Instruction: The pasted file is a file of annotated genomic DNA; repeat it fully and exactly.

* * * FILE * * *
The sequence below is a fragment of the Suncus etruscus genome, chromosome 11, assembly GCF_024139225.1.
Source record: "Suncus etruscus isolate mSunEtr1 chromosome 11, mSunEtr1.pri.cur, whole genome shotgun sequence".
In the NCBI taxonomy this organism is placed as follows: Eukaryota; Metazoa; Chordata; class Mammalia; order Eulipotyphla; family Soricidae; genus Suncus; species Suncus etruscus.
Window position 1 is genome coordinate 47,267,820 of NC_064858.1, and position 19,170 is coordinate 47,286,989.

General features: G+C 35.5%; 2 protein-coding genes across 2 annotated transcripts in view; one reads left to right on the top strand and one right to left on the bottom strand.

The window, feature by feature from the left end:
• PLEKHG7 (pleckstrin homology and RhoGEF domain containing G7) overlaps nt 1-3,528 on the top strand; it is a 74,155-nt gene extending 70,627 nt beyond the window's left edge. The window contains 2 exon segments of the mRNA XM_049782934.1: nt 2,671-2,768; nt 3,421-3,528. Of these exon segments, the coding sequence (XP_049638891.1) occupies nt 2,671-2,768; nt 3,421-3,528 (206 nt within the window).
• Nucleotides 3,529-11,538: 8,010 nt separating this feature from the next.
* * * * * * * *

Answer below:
The sequence below is a fragment of the Suncus etruscus genome, chromosome 11, assembly GCF_024139225.1.
Source record: "Suncus etruscus isolate mSunEtr1 chromosome 11, mSunEtr1.pri.cur, whole genome shotgun sequence".
In the NCBI taxonomy this organism is placed as follows: Eukaryota; Metazoa; Chordata; class Mammalia; order Eulipotyphla; family Soricidae; genus Suncus; species Suncus etruscus.
Window position 1 is genome coordinate 47,267,820 of NC_064858.1, and position 19,170 is coordinate 47,286,989.

General features: G+C 35.5%; 2 protein-coding genes across 2 annotated transcripts in view; one reads left to right on the top strand and one right to left on the bottom strand.

The window, feature by feature from the left end:
• PLEKHG7 (pleckstrin homology and RhoGEF domain containing G7) overlaps nt 1-3,528 on the top strand; it is a 74,155-nt gene extending 70,627 nt beyond the window's left edge. The window contains 2 exon segments of the mRNA XM_049782934.1: nt 2,671-2,768; nt 3,421-3,528. Of these exon segments, the coding sequence (XP_049638891.1) occupies nt 2,671-2,768; nt 3,421-3,528 (206 nt within the window).
• Nucleotides 3,529-11,538: 8,010 nt separating this feature from the next.